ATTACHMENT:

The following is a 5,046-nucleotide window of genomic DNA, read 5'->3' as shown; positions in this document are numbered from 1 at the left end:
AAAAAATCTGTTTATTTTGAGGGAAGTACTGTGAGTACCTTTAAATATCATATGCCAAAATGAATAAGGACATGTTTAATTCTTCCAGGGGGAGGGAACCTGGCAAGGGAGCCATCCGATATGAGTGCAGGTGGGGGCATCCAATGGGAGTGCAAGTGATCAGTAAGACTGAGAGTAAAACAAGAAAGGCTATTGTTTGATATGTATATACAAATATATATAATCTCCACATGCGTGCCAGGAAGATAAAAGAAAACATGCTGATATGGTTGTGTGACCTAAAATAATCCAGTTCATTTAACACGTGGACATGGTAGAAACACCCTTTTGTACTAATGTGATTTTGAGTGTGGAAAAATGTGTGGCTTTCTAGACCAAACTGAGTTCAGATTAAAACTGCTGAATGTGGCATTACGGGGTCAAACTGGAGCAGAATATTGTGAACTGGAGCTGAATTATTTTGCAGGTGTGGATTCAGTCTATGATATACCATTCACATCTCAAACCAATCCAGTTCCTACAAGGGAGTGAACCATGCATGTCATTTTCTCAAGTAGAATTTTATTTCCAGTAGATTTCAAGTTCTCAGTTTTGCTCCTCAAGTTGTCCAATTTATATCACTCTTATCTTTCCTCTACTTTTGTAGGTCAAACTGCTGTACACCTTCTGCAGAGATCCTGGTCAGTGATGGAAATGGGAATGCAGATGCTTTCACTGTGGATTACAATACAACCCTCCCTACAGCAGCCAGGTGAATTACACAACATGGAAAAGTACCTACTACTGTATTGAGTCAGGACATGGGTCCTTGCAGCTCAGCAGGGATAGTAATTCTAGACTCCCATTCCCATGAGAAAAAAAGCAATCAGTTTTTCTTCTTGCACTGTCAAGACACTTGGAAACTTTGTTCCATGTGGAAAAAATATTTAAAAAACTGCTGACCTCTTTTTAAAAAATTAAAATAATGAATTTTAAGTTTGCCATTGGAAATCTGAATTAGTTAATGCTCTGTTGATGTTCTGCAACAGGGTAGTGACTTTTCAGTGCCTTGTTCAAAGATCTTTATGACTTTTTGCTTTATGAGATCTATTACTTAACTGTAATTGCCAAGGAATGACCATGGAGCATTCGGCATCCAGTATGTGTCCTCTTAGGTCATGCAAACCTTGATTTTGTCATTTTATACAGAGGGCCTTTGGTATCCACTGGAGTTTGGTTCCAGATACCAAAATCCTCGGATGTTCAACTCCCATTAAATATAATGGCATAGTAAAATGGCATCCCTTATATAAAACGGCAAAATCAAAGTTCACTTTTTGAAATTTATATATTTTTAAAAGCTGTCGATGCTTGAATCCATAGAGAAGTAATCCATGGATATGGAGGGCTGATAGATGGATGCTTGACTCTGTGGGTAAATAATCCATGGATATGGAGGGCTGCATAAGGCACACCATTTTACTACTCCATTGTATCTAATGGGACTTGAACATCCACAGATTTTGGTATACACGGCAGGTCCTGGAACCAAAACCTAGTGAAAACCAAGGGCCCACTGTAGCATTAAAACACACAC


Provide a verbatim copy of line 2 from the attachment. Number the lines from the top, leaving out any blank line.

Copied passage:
AAAAAATCTGTTTATTTTGAGGGAAGTACTGTGAGTACCTTTAAATATCATATGCCAAAATGAATAAGGACATGTTTAATTCTTCCAGGGGGAGGGAACCTGGCAAGGGAGCCATCCGATATGAGTGCAGGTGGGGGCATCCAATGGGAGTGCAAGTGATCAGTAAGACTGAGAGTAAAACAAGAAAGGCTATTGTTTGATATGTATATACAAATATATATAATCTCCACATGCGTGCCAGGAAGATAAAAGAAAACATGCTGATATGGTTGTGTGACCTAAAATAATCCAGTTCATTTAACACGTGGACATGGTAGAAACACCCTTTTGTACTAATGTGATTTTGAGTGTGGAAAAATGTGTGGCTTTCTAGACCAAACTGAGTTCAGATTAAAACTGCTGAATGTGGCATTACGGGGTCAAACTGGAGCAGAATATTGTGAACTGGAGCTGAATTATTTTGCAGGTGTGGATTCAGTCTATGATATACCATTCACATCTCAAACCAATCCAGTTCCTACAAGGGAGTGAACCATGCATGTCATTTTCTCAAGTAGAATTTTATTTCCAGTAGATTTCAAGTTCTCAGTTTTGCTCCTCAAGTTGTCCAATTTATATCACTCTTATCTTTCCTCTACTTTTGTAGGTCAAACTGCTGTACACCTTCTGCAGAGATCCTGGTCAGTGATGGAAATGGGAATGCAGATGCTTTCACTGTGGATTACAATACAACCCTCCCTACAGCAGCCAGGTGAATTACACAACATGGAAAAGTACCTACTACTGTATTGAGTCAGGACATGGGTCCTTGCAGCTCAGCAGGGATAGTAATTCTAGACTCCCATTCCCATGAGAAAAAAAGCAATCAGTTTTTCTTCTTGCACTGTCAAGACACTTGGAAACTTTGTTCCATGTGGAAAAAATATTTAAAAAACTGCTGACCTCTTTTTAAAAAATTAAAATAATGAATTTTAAGTTTGCCATTGGAAATCTGAATTAGTTAATGCTCTGTTGATGTTCTGCAACAGGGTAGTGACTTTTCAGTGCCTTGTTCAAAGATCTTTATGACTTTTTGCTTTATGAGATCTATTACTTAACTGTAATTGCCAAGGAATGACCATGGAGCATTCGGCATCCAGTATGTGTCCTCTTAGGTCATGCAAACCTTGATTTTGTCATTTTATACAGAGGGCCTTTGGTATCCACTGGAGTTTGGTTCCAGATACCAAAATCCTCGGATGTTCAACTCCCATTAAATATAATGGCATAGTAAAATGGCATCCCTTATATAAAACGGCAAAATCAAAGTTCACTTTTTGAAATTTATATATTTTTAAAAGCTGTCGATGCTTGAATCCATAGAGAAGTAATCCATGGATATGGAGGGCTGATAGATGGATGCTTGACTCTGTGGGTAAATAATCCATGGATATGGAGGGCTGCATAAGGCACACCATTTTACTACTCCATTGTATCTAATGGGACTTGAACATCCACAGATTTTGGTATACACGGCAGGTCCTGGAACCAAAACCTAGTGAAAACCAAGGGCCCACTGTAGCATTAAAACACACAC